A Torrent Frozen Solid in one Night
My second journey opened with an experience of what bad weather can be at these altitudes, for on leaving Chumbi early in December we came upon an exceptionally severe blizzard. The wind rapidly became a veritable hurricane and the temperature dropped to -26° Fahrenheit. A roaring torrent close to our halting place, which at first kept us awake, gradually became more and more silent as the cold increased, and by morning it was frozen solid.
I had marched on to a small bungalow at a place called Goutsa, where although everything, even the tea and milk, froze solid, I could at least have a fire and some protection from the storm; but two of my party had camped out in the hope of shooting a “shau” (Cervus sinencis), news of which had been brought in. The stag was reported to have a magnificent head, and as I have seen specimens with antlers measuring 64 inches, he was a trophy worth trying for. They, however, saw nothing of him and, greatly to my relief, came in the next day none the worse for their rough experience.
The following morning was brilliant and we went on to Phari, where there is a fine old weather-beaten fort built by the Tibetans, the headquarters of a jongpen, a Tibetan military official. The town is very dirty, the dirtiest I have come across, and the people living in it are also dirty; but it is difficult to keep clean at an elevation of over 15,000 feet, in such a climate, with no fuel except yak’s dung, with its accompaniment of acrid smoke.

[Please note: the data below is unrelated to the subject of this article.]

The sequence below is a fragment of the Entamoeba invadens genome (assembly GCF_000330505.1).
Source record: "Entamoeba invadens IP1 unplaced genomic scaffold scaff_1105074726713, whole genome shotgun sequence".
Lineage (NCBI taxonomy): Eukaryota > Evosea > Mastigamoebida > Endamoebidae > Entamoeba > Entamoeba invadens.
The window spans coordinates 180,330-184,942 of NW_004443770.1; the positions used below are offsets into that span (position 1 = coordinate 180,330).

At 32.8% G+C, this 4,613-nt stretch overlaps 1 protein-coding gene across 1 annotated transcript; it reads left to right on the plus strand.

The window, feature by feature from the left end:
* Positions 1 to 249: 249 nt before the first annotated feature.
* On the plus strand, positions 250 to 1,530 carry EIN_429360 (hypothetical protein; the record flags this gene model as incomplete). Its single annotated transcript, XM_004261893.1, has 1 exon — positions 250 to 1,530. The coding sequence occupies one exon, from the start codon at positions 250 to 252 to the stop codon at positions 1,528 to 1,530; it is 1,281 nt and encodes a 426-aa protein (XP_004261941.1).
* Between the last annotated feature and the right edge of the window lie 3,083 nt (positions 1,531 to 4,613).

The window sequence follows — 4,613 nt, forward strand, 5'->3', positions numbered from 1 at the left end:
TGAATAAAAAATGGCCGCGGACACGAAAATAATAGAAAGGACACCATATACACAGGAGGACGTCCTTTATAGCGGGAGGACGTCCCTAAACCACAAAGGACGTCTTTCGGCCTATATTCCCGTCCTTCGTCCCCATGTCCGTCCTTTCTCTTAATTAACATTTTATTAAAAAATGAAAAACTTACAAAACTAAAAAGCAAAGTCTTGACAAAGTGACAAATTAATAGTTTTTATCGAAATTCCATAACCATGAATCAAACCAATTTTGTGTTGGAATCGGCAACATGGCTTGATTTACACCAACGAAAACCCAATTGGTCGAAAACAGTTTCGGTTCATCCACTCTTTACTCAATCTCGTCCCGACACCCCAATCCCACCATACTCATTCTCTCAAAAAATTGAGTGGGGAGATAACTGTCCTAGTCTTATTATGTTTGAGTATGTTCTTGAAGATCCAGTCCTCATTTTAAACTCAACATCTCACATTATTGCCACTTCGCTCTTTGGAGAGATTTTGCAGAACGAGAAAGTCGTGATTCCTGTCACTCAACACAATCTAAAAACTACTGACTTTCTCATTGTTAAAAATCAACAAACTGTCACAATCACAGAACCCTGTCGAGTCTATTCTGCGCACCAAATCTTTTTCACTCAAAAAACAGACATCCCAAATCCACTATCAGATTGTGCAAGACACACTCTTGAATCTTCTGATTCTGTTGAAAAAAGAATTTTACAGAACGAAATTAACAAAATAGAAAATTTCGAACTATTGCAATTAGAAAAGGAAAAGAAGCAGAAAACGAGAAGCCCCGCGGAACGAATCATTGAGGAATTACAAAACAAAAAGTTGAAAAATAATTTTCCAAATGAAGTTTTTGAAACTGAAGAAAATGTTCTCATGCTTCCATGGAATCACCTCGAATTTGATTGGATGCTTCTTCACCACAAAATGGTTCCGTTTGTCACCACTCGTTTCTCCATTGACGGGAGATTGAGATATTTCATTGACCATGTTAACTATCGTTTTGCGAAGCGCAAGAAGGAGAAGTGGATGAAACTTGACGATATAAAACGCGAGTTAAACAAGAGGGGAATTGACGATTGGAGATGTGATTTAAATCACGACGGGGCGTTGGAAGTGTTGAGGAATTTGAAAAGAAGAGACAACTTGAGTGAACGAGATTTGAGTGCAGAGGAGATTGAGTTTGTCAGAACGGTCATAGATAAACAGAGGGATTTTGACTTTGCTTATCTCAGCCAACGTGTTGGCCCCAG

We had now reached Bhutan and, crossing the Temo-la (16,500 feet), we entered it in glorious weather. We traveled through wonderful scenery, crossing and recrossing torrents and surrounded by pine forests.
The Castle of Dug-Gye
The first place of interest we came to was Dug-gye Jong, a fort built to protect this route from a possible raid by Tibet. The fort is magnificently situated on a projecting spur in the middle of the valley, with high snow peaks on either side and lovely views looking down the valley. The jongpen (or general) had sent out gaily caparisoned mules to meet us.
I cannot describe Dug-gye better than Captain Turner, who had visited it 120 years before; the scene does not seem to have altered in the least.